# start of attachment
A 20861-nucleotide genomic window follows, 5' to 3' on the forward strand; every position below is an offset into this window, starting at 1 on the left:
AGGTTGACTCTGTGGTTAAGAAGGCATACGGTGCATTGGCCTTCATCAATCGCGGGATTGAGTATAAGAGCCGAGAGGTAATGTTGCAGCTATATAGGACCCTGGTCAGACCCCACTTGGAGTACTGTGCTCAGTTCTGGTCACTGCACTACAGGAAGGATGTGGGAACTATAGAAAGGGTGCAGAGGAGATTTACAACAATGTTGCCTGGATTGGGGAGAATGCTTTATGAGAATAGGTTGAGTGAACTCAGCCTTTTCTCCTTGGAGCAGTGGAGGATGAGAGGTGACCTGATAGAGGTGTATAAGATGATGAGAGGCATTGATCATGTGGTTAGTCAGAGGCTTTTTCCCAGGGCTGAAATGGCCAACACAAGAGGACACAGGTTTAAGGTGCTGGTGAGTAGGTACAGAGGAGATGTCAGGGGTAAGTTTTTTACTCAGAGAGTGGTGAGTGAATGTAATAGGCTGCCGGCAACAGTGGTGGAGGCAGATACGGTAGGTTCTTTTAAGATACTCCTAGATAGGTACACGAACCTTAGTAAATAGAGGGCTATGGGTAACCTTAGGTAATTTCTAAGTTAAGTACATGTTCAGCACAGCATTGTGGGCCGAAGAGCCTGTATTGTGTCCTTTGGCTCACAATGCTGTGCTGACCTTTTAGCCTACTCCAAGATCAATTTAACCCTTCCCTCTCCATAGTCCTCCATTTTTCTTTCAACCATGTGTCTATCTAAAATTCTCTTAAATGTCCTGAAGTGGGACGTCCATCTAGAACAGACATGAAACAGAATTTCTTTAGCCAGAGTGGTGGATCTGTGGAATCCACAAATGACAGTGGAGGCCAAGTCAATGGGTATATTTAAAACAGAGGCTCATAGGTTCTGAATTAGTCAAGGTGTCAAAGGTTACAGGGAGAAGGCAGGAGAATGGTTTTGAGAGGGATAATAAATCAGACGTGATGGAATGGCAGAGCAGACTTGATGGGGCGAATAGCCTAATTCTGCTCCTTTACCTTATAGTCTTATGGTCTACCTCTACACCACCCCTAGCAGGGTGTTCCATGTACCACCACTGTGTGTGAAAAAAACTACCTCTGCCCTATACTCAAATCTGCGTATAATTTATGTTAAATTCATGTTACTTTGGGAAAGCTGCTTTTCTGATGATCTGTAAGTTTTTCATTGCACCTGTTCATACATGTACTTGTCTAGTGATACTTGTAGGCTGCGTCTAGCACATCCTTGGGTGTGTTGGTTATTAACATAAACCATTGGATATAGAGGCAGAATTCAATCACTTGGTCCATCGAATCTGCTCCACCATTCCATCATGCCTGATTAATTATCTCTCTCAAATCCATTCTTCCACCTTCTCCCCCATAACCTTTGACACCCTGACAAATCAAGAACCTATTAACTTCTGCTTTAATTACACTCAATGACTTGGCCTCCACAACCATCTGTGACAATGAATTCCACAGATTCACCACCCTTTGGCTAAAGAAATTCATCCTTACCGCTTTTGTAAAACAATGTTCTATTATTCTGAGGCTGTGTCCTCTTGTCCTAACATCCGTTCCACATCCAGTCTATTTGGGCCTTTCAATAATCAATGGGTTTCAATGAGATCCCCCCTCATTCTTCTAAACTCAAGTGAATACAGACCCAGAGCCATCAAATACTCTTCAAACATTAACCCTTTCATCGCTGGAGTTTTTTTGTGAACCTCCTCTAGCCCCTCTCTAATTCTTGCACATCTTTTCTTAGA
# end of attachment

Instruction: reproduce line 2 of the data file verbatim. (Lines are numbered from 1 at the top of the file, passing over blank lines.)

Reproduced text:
AGGTTGACTCTGTGGTTAAGAAGGCATACGGTGCATTGGCCTTCATCAATCGCGGGATTGAGTATAAGAGCCGAGAGGTAATGTTGCAGCTATATAGGACCCTGGTCAGACCCCACTTGGAGTACTGTGCTCAGTTCTGGTCACTGCACTACAGGAAGGATGTGGGAACTATAGAAAGGGTGCAGAGGAGATTTACAACAATGTTGCCTGGATTGGGGAGAATGCTTTATGAGAATAGGTTGAGTGAACTCAGCCTTTTCTCCTTGGAGCAGTGGAGGATGAGAGGTGACCTGATAGAGGTGTATAAGATGATGAGAGGCATTGATCATGTGGTTAGTCAGAGGCTTTTTCCCAGGGCTGAAATGGCCAACACAAGAGGACACAGGTTTAAGGTGCTGGTGAGTAGGTACAGAGGAGATGTCAGGGGTAAGTTTTTTACTCAGAGAGTGGTGAGTGAATGTAATAGGCTGCCGGCAACAGTGGTGGAGGCAGATACGGTAGGTTCTTTTAAGATACTCCTAGATAGGTACACGAACCTTAGTAAATAGAGGGCTATGGGTAACCTTAGGTAATTTCTAAGTTAAGTACATGTTCAGCACAGCATTGTGGGCCGAAGAGCCTGTATTGTGTCCTTTGGCTCACAATGCTGTGCTGACCTTTTAGCCTACTCCAAGATCAATTTAACCCTTCCCTCTCCATAGTCCTCCATTTTTCTTTCAACCATGTGTCTATCTAAAATTCTCTTAAATGTCCTGAAGTGGGACGTCCATCTAGAACAGACATGAAACAGAATTTCTTTAGCCAGAGTGGTGGATCTGTGGAATCCACAAATGACAGTGGAGGCCAAGTCAATGGGTATATTTAAAACAGAGGCTCATAGGTTCTGAATTAGTCAAGGTGTCAAAGGTTACAGGGAGAAGGCAGGAGAATGGTTTTGAGAGGGATAATAAATCAGACGTGATGGAATGGCAGAGCAGACTTGATGGGGCGAATAGCCTAATTCTGCTCCTTTACCTTATAGTCTTATGGTCTACCTCTACACCACCCCTAGCAGGGTGTTCCATGTACCACCACTGTGTGTGAAAAAAACTACCTCTGCCCTATACTCAAATCTGCGTATAATTTATGTTAAATTCATGTTACTTTGGGAAAGCTGCTTTTCTGATGATCTGTAAGTTTTTCATTGCACCTGTTCATACATGTACTTGTCTAGTGATACTTGTAGGCTGCGTCTAGCACATCCTTGGGTGTGTTGGTTATTAACATAAACCATTGGATATAGAGGCAGAATTCAATCACTTGGTCCATCGAATCTGCTCCACCATTCCATCATGCCTGATTAATTATCTCTCTCAAATCCATTCTTCCACCTTCTCCCCCATAACCTTTGACACCCTGACAAATCAAGAACCTATTAACTTCTGCTTTAATTACACTCAATGACTTGGCCTCCACAACCATCTGTGACAATGAATTCCACAGATTCACCACCCTTTGGCTAAAGAAATTCATCCTTACCGCTTTTGTAAAACAATGTTCTATTATTCTGAGGCTGTGTCCTCTTGTCCTAACATCCGTTCCACATCCAGTCTATTTGGGCCTTTCAATAATCAATGGGTTTCAATGAGATCCCCCCTCATTCTTCTAAACTCAAGTGAATACAGACCCAGAGCCATCAAATACTCTTCAAACATTAACCCTTTCATCGCTGGAGTTTTTTTGTGAACCTCCTCTAGCCCCTCTCTAATTCTTGCACATCTTTTCTTAGA